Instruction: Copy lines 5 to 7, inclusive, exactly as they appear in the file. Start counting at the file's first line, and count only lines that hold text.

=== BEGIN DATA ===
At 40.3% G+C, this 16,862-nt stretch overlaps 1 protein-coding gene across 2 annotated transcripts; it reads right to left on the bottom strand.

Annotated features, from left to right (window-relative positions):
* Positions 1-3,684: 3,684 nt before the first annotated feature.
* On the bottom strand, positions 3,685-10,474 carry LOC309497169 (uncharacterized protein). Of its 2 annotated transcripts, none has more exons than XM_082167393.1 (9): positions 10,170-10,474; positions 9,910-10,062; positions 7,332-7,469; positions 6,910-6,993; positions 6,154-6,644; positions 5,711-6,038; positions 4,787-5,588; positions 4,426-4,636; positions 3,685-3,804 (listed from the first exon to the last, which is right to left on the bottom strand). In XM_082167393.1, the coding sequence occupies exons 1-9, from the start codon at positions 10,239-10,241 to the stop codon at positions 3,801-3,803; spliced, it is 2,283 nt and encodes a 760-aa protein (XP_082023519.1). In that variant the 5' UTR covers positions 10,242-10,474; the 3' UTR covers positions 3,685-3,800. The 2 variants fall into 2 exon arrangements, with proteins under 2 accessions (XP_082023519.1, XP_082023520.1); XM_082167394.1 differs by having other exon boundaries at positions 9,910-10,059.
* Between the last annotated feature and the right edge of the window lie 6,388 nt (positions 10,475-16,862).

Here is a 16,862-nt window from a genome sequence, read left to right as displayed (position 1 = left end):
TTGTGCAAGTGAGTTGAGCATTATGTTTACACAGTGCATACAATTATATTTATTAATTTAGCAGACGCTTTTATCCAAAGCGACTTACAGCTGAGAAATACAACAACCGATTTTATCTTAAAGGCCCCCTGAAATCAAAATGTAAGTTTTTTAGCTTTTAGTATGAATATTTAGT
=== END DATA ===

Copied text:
* Between the last annotated feature and the right edge of the window lie 6,388 nt (positions 10,475-16,862).

Here is a 16,862-nt window from a genome sequence, read left to right as displayed (position 1 = left end):
TTGTGCAAGTGAGTTGAGCATTATGTTTACACAGTGCATACAATTATATTTATTAATTTAGCAGACGCTTTTATCCAAAGCGACTTACAGCTGAGAAATACAACAACCGATTTTATCTTAAAGGCCCCCTGAAATCAAAATGTAAGTTTTTTAGCTTTTAGTATGAATATTTAGT